By and large, when an Idaho Republican surveys the state of the state, he delivers a glowing report.

Gov. Brad Little was no different. Last week, he highlighted the positive.

Why wouldn’t he? The economy is growing. A lot of state regulations have disappeared.

The budget is lean. Higher education is getting quite a bit less, prisons are taking quite a bit more.

But suppose, just for the sake of argument, someone measured Idaho’s well-being as follows:

l Earnings — No less than the state Department of Labor reported that Idaho’s household median income at $34,260 is ranked 43rd out of the 50 states and the District of Columbia. That puts Idaho behind every one of its neighbors, including Montana ($35,080), Nevada ($35,550), Utah ($36,790), Oregon ($39,580), Wyoming ($40,240) and Washington ($46,100).

Thank your lucky stars you’re not in one of those places where incomes are even lower, such as New Mexico ($34,120), South Carolina ($33,750), Alabama ($33,740), South Dakota ($33,450), Louisiana ($33,390), West Virginia ($32,640) Arkansas ($31,850) and Mississippi ($30,580).

Here’s one reason: At $7.25 an hour, Idaho retains one of the lowest minimum wages in the country. Among its neighbors, only Utah and Wyoming share that distinction. Washington comes in at $13.50. In Oregon, it’s $12 — or $11.50 in rural areas. Nevada’s rate is set at $9 an hour, $8 with health insurance. Montana’s minimum wage is $8.65.

And if you think that’s merely the wage paid teenagers or part-timers, think again. According to the Brookings Institution, two-thirds of people making minimum wage are ages 25 to 64. About 57 percent are working full time. More than half are supporting households and 37 percent have children.

It gets worse — not better — if you consider Idaho’s cost of living. That’s because housing hasn’t been a bargain since the 1990s. In fact, more than half the people in Idaho spend in excess of 30 percent of their incomes on lodging.

Add that to the mix, says the Labor Department, and Idaho’s adjusted median wage drops to 45th place.

l People left behind — Believe it or not, it remains legal in Idaho to openly discriminate against people — on the job, in housing and public accommodations — because they’re gay, lesbian, bisexual or transgender. Thirteen Idaho communities — including Lewiston and Moscow — have taken matters into their own hands by passing anti-discrimination ordinances. About one-third of Idaho’s population lives under those laws.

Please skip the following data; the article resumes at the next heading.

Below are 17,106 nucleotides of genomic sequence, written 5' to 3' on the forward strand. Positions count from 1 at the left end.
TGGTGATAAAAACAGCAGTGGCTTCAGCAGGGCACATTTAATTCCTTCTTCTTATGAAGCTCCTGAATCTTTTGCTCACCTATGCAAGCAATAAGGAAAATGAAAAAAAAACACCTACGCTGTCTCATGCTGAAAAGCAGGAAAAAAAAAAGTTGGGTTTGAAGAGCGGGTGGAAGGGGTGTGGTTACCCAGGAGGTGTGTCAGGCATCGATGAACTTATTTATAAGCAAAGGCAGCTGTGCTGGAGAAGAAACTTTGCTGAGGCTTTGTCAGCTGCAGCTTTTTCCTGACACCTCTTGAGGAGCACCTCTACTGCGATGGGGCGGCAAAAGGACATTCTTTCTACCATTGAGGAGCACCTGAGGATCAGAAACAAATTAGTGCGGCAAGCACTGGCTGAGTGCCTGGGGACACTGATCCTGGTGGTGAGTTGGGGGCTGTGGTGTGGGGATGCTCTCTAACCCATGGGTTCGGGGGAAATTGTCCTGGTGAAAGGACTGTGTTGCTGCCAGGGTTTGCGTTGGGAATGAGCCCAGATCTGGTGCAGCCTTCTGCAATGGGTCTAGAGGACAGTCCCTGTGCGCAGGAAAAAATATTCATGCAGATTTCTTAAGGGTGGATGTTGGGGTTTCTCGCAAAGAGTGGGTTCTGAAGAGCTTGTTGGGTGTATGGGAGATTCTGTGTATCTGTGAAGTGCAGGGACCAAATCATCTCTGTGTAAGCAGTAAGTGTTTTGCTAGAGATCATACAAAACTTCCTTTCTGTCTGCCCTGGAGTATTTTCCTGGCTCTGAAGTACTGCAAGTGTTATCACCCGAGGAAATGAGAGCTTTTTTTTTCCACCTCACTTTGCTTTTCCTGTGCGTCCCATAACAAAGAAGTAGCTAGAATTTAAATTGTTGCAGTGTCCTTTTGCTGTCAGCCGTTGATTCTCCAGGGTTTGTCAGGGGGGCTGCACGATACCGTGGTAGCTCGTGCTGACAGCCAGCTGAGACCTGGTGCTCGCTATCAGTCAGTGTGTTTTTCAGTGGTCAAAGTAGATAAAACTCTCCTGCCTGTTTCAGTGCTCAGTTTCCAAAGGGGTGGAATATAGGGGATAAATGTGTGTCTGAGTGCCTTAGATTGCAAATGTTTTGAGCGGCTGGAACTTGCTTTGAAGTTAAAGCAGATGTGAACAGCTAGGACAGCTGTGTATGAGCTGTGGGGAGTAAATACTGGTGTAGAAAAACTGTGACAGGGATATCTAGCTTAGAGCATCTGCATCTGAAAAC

But for more than a decade, Idaho lawmakers have refused to add the words “sexual orientation and gender identity” to the state’s human rights law. In their view, progress means an occasional hearing here, a party-line vote there and a so-called compromise that enshrines someone’s God-given right to be mean on the basis of a “sincerely held religious belief.”

l Devaluing children — Kids suffer and die in Idaho because their parents refuse to provide medical care — under the guise of faith healing. For more than five years, state lawmakers have been content with Idaho sharing with Virginia the distinction of tolerating the nation’s most lenient loopholes — even after a child fatality review team linked 10 child deaths to members of a religious cult operating in Canyon County.

Meanwhile, there’s talk of undermining a law that obligates teachers, day care operators, social workers and health care providers to report suspected child abuse, abandonment or neglect — as well as undermining child protection services investigations.

l Losing faith in the political system — When Idaho lawmakers imposed a series of anti-teacher reforms, voters repealed them at the polls. When legislators ignored the plight of low-income working adults for six years, Idaho voters stepped up and approved Medicaid expansion at the ballot box.

Where lawmakers have zealously cut taxes to the detriment of perennially underfunded public education system, voters may this year insist on restoring taxes on corporations and wealthy individuals.

Where lawmakers have refused to address the minimum wage for a decade, voters this year may decide to incrementally raise it to $12.

And where lawmakers have ignored the relaxation of marijuana laws in states surrounding Idaho — including Washington, Oregon, Nevada, Montana and even Utah — Idaho voters may decide for themselves.

How have legislators responded to the voice of the people?

They’ve actively pursued dismantling the initiative process.

So if you’re among the working poor, a minority, a child in distress or even someone on the outside looking in on Idaho’s political establishment, the state of your state is dismal. — M.T.

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